I adopted and modified the Kalman filter algorithm that was developed by a group from autopilot.sourceforge.net. The algorithm is part of the autopilot onboard code package. All of the software is free; can be distributed and/or modified under the terms of the GNU General Public License as published by the Free Software foundation.

The graphs below illustrate how Kalman filter can be useful in fusing single-axis angular attitudes collected separately, one by an accelerometer unit consisting of two accelerometers and the other by a gyro unit. The accelerometer unit gives angular attitude by using atan2. The gyro unit uses basic Euler integration to calculate angle from angular rate. Ideally a jig would be required to provide an absolute reference angle at any given moment, but rather than building one, I managed to compare data from the two sources, accelerometer unit and gyro unit, with the Kalman filtering result.

The figure above is a response to a steady movement. Y-axis indicates the angle in degrees, and X-axis is the step count or sampling count from the microcontroller. The microcontroller was operated at its full capacity allowing the Euler Integration to produce higher quality results. It can be observed that both units reflect the angle quite similarly. The experiment was not long enough to catch the drift of the gyro but overall it did not seem to be interesting. So, I decided to shake it.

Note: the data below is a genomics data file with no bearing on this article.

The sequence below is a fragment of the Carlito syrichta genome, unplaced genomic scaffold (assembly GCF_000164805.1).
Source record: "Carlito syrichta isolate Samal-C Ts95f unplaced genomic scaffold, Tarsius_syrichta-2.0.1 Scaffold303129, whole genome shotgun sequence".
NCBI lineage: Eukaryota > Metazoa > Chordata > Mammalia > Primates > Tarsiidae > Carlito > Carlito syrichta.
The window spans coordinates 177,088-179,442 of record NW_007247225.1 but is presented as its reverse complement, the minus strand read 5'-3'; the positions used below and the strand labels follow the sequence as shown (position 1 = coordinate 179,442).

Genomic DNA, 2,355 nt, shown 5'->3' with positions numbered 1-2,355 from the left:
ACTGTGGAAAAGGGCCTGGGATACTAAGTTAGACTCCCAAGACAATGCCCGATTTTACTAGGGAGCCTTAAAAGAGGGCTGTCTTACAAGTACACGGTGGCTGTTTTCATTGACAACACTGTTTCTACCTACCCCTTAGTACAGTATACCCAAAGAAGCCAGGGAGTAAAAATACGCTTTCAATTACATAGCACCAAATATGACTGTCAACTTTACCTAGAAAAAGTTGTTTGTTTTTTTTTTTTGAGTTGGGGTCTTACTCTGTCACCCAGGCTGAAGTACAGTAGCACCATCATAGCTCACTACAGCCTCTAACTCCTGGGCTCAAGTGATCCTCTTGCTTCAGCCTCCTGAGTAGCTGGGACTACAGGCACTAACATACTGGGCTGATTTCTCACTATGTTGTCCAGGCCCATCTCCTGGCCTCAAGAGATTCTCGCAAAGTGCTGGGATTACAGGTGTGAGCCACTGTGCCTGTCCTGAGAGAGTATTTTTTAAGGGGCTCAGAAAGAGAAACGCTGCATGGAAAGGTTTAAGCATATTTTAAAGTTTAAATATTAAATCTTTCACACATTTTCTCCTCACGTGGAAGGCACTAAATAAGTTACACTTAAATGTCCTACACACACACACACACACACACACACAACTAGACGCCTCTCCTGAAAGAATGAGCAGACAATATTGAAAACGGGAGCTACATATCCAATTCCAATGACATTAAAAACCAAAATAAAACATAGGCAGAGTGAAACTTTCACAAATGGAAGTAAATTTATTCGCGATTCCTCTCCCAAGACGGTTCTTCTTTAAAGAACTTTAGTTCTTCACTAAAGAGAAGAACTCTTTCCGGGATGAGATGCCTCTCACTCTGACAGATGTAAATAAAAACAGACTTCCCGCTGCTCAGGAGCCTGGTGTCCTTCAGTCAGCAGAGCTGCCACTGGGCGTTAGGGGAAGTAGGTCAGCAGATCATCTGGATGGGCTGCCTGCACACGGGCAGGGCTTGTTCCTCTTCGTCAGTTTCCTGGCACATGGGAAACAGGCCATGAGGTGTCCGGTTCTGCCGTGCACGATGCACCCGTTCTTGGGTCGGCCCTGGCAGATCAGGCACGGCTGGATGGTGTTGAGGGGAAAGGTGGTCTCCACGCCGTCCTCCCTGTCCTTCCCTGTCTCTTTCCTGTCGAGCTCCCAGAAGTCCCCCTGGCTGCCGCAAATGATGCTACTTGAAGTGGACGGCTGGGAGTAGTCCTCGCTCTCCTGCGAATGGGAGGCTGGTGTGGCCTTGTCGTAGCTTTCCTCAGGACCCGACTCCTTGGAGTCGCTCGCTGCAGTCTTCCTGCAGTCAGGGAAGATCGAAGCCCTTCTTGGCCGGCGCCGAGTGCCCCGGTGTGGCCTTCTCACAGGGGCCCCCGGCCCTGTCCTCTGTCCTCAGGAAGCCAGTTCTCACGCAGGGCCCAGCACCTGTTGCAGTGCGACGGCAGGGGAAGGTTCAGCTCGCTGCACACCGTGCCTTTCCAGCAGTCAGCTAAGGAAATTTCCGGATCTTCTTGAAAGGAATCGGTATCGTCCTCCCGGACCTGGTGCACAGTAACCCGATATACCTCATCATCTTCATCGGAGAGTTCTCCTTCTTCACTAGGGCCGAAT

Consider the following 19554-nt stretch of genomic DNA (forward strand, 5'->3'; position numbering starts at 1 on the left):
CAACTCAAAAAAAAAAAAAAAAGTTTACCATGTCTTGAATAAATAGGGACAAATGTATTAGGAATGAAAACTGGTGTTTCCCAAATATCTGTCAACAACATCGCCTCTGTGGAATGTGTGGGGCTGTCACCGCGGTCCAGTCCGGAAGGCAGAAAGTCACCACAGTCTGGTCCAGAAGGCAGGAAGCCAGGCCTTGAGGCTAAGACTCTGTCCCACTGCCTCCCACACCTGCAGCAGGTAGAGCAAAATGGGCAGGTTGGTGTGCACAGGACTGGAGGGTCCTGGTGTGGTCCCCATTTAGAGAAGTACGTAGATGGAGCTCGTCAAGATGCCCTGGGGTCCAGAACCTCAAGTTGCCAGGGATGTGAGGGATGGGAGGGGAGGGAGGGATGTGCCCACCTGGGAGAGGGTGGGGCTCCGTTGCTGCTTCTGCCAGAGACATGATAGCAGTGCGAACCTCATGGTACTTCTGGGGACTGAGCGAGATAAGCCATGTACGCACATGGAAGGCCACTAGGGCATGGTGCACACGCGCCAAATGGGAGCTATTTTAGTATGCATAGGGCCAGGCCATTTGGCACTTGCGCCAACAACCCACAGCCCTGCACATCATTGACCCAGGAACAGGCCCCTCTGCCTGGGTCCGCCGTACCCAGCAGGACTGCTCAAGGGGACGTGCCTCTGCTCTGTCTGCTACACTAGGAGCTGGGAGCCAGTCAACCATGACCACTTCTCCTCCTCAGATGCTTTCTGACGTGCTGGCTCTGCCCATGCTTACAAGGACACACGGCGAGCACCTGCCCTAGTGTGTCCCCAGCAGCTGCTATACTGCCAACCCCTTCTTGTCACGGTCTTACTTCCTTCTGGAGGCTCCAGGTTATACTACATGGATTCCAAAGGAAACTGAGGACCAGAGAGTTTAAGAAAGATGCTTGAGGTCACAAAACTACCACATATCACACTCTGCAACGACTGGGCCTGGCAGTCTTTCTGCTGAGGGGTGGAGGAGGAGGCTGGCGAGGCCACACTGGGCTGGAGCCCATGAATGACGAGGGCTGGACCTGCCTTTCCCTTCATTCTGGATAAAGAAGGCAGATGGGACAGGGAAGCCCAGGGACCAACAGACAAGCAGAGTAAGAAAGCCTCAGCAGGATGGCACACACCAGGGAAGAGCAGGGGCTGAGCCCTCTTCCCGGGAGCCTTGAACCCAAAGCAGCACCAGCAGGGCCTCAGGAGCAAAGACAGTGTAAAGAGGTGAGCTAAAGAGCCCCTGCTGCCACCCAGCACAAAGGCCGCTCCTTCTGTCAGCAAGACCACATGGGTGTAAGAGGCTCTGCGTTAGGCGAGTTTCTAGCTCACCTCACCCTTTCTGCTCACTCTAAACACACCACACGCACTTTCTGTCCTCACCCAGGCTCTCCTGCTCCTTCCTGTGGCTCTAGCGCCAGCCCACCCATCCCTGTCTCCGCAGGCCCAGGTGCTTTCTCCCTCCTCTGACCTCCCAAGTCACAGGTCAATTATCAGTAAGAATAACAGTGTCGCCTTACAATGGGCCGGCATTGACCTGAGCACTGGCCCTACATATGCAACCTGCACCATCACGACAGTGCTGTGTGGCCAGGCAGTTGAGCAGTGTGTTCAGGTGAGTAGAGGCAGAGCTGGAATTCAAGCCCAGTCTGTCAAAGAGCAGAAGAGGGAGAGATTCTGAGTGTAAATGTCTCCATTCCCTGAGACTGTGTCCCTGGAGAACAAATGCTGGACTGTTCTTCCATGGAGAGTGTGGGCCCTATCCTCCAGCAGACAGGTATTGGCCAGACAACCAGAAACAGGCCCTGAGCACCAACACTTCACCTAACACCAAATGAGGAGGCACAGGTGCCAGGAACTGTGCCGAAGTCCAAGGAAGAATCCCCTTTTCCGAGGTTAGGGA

This figure shows an interesting result. I had the IMU board not only rotated radically but also shaken in order to generate lateral acceleration. The lateral acceleration introduces noise to the system so that by using accelerometers alone you cannot get a clue where about the angular attitude is. At the end of the shaking process the gyro reveals an offset to the angle provided by the accelerometer. In this case accelerometer data is more reliable, and the offset can be considered as an integration propagation error or a continuous drift in angle.

It is very interesting to see that Kalman filter is following well the patterns of the gyro in a very noisy environment, and when the environment calms down it pertains to the more accurate accelerometer data.